Snowboarding Practice on a Trampoline

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In the United States, the sales of backyard trampolines exceed half a million every single year.

They are every child’s favorite toy, and one that countless parents have been nagged into purchasing.

If you are one of those nagged parents, and you’re learning to snowboard, your children may have done you a favor.

Believe it or not, a trampoline is a great tool to teach you some basic snowboarding tricks.

Can You Use a Snowboard on a Trampoline?

Trampolines are a great way to practice certain snowboarding jumps and tricks.

If you are learning a trick that doesn’t involve the use of an obstacle, it can be practiced on a trampoline.

It’s very different from riding on the snow, but it’ll still help you to acclimatize yourself to spinning, flipping, and grabbing in the air.

After all, while there is no snow in sight, you’re still getting lots of air while strapped to your snowboard.

It’s about familiarity.

It will also help you to build your core muscles and legs and make you more comfortable putting those muscles to work.

How Do You Practice Snowboarding on a Trampoline?

Strap on your snowboard and prepare to bounce!

Practicing on a trampoline is easy, but there are a few tips that can make for a more enjoyable and productive experience.

1. Look for a Metal Spring Trampoline

Trampolines cause a lot of injuries.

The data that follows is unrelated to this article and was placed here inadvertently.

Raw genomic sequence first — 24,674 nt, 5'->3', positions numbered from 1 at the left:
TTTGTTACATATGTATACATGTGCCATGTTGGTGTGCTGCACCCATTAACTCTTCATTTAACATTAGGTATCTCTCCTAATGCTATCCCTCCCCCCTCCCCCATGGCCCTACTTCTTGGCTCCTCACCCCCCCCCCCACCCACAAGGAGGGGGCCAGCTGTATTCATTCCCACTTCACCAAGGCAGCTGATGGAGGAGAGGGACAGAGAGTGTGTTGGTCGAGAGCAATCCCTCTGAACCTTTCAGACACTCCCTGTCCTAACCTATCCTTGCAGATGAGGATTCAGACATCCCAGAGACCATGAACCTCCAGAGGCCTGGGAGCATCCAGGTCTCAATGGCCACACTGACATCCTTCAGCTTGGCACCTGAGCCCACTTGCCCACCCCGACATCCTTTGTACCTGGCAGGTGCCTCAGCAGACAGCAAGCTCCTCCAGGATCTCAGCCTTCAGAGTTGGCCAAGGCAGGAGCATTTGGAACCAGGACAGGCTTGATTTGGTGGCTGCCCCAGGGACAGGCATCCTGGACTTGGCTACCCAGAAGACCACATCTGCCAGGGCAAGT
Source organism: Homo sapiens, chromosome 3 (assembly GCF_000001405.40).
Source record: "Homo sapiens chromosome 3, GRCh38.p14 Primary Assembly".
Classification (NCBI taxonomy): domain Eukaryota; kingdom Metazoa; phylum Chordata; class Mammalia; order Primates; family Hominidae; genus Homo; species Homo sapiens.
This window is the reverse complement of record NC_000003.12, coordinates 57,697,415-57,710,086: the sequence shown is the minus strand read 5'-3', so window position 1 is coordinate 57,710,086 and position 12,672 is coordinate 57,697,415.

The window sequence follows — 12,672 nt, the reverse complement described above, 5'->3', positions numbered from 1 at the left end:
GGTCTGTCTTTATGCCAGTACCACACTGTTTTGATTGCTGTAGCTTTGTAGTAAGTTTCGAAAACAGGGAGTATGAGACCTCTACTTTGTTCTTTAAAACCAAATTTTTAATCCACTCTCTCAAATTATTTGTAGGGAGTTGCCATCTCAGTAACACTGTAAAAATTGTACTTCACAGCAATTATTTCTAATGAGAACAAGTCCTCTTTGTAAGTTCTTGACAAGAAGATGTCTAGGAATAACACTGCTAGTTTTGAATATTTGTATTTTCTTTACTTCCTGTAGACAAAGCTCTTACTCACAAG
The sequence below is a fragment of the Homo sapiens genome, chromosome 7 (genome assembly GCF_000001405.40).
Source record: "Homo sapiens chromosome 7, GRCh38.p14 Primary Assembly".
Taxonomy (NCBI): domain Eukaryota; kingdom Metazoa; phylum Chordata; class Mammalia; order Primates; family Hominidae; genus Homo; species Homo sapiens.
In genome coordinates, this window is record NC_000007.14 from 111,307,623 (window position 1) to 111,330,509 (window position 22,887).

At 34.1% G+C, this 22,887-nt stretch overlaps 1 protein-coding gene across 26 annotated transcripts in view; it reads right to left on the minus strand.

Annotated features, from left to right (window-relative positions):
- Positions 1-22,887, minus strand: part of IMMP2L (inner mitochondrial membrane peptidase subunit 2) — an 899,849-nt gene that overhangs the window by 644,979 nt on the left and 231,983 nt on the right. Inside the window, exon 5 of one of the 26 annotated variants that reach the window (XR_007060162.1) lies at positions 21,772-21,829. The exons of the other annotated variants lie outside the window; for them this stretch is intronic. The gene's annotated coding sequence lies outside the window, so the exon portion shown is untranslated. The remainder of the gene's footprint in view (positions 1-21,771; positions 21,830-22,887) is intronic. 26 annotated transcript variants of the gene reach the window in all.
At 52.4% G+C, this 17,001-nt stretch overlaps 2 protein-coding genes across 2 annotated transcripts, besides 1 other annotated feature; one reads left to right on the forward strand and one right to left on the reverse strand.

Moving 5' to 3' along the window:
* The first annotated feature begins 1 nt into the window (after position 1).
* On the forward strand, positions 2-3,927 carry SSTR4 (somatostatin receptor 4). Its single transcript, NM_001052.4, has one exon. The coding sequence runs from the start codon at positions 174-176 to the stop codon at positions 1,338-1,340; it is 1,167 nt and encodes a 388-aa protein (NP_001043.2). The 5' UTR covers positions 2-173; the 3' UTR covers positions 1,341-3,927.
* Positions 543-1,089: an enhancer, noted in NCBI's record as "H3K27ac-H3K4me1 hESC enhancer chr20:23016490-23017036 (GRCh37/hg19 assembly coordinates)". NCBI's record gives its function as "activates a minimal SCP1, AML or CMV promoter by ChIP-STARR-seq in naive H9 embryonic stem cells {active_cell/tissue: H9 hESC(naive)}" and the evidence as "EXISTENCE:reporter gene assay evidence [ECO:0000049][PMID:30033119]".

Many of these injuries are caused by children bumping into each other or toppling over the side of the trampoline.

Some are caused by the springs themselves, which can snap and cause harm.

To prevent such issues, many manufacturers have begun moving away from metal springs, but if you want to practice snowboarding, you will need a metal spring trampoline.

These trampolines are usually available in the classifieds and you can pick one up for around $50.

After all, kids grow up, they stop using the trampolines, and these giant toys turn into cumbersome eyesores.

2. Practice Jumping Straight

The first step is to practice jumping straight.

You need to bounce high and keep your body straight.

This is where your core muscles come in, as they’ll be forced into action as your body tries to stay straight.

Move around.



Get as high as you can.

And throughout all of that, focus on your body position.

3. Grab

Start playing around with the snowboard.

Grab it between your feet, on the nose, on the tail—everywhere.

The goal is not to practice a single trick, but to get comfortable jumping and grabbing all areas of the snowboard.

4.    Start Spinning

Spinning on a snowboard is tricky and while a trampoline will simplify it somewhat, it’ll still take some practice.

Focus on your body position and head position, as well as the windup.

Spinning tricks will have you flying blindly through the air and can be a little intimidating to novice riders.

Practicing these tricks on a trampoline will give you more control and confidence.

5.    Rails

Trampoline training can even help you with rails.

Just place a line of tape on the trampoline and use it to represent a rail.

It’s nowhere near as good as the real thing, but it’ll still help you to fine-tune your skills.

How Else Can I Practice Snowboarding at Home?

A real snowboard and a trampoline is a great way to practice your skills, but when that’s not an option, there are training boards you can use without a trampoline.

Training boards include balance boards.

These boards are basically just decks placed over a single roller. You can’t really use them to practice tricks, but they are great for improving your balance.

Balance boards are specifically designed for stability and control, both of which are essential for snowboarding.

You don’t need a trampoline—you don’t even need a real snowboard!